MOVIE REVIEW: BARB & STAR GO TO VISTA DEL MAR delivers absurdist laughs in spades in this silly road-trip comedy.


Writers Kristen Wiig and Annie Mumolo’s Barb & Star plays like the love-child of Pee Wee’s Big Adventure and Austin Powers with a healthy dose of Adult Swim-esque esoteric weirdness.

It’s fair to say that BARB & STAR GO TO VISA DEL MAR is probably the most unlikely film you would expect from screenwriting duo Kristen Wiig and Annie Mumulo, who penned the Academy-Award nominated screenplay for 2011’s Bridesmaids together. While Bridesmaids has its moments of zaniness like its Wilson Phillips concert ending and the post-Brazilian steakhouse wedding dress setpiece, there’s not too much in either Wiig or Mumolo’s oeuvre that would lead you to expect what the two have cooked up in their follow up feature here directed by New Girl director Josh Greenbaum. Rather than a grounded relationship-based comedy, BARB & STAR is an unlikely absurdist comedy road trip, channeling equal parts of Pee Wee’s Big Adventure, Austin Powers: International Man of Mystery, and the type of surreal humor and musical numbers you’d associate more with The Lonely Island or late-night absurdist vignettes like Too Many Cooks on Adult Swim.

Mumolo and Wiig play Barb and Star, respectively, a pair of middle-aged furniture saleswomen working at a Jennifer Convertibles outlet in Nebraska. The two are inseparable, from sharing lunches at their favorite couch on the sales floor to their membership in a talking club dominated by a sassy pharmacist played by Vanessa Bayer. But when the two of them unexpectedly lose their perfect job selling couches and are ousted from the talking club, the two fear that they’ve lost their “shimmer,” that joie de vivre that gives life meaning. It’s then that the two are reminded of a run-in with their friend Mickey (played in a memorable cameo by The Goldbergs star Wendy McClendon-Levey), who tells them of the “soul-douche” she just experienced at a Shangri-La for middle-aged folks, a town in Florida called Vista Del Mar. The two decide to head to this Nirvana for the 40s set to get their groove back and typically from this point laughs would ensue. Indeed, they do, but this also sets up a parallel plot involving murderous mosquitoes controlled by radio waves, an albino out for revenge, water spirits, and magic sea turtles.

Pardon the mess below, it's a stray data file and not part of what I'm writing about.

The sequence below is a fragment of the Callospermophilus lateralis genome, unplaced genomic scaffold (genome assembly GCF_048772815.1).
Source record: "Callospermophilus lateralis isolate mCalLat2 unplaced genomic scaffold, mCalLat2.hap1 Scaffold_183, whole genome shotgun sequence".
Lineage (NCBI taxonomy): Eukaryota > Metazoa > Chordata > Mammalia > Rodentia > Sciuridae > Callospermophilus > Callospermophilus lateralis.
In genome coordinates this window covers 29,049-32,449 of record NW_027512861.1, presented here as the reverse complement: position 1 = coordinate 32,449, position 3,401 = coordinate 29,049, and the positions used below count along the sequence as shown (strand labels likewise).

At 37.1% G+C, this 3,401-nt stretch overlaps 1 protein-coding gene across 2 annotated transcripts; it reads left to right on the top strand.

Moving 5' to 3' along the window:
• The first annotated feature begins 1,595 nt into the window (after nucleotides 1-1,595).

It’s that left turn into the surreal that really makes the world of Barb and Star feel fully realized and its own unique well-spring that erupts from the partnership of Mumolo and Wiig. Wiig plays a second as Suzanne Gordon Fisherman, an evil albino scientist whose ultimate goal is to destroy the town of Vista Del Mar with the help of her chubby Asian tween cohort Yo-Yo and right-hand servant Edgar, played by Fifty Shades of Grey star, Jamie Dornan. Dornan really shines in this role, playing so far against type that he may have discovered a new viable comedic direction for his career much in the same way that Jon Hamm and Rose Byrne have by working in modern comedy films. Dornan fully commits himself to the concept as a cowed henchman hopelessly in love with the idea of being in love, down to belting out some Michael Bolton-esque power ballads that make you wonder how he’s had this kind of range in him.

This is where Barb & Star Visit Vista Del mar works. It feels at once very improv-driven and that works to its benefit; with bizarre free-range conversations about how amazing women named Trish must be, to perhaps two of the most random and hilarious big-name cameo appearances you’ll see in a film all year. At the same time, it channels that feeling of a character-driven SNL comedy we haven’t had since the original Wayne’s World back in 1992. It’s both old and new and that’s what is refreshing about it. The humor may not be everyone’s cup of tea, but I can see this becoming a cult comedy staple much in the same vein as MacGruber, Zoolander, Popstar: Never Stop, Never Stopping.

If you enjoy surreal humor and are up for seeing some of your favorite comedians just throw themselves full-boar into a funky concept-driven vehicle, then Barb & Star Visit Vista Del Mar might just be the magic elixir you’ve been looking for to get your shimmer on. Watch all the way through the credits and just sit back and enjoy. Comedy is subjective, but you can tell when performers are having a blast making something unique happen and this is definitely one of those films.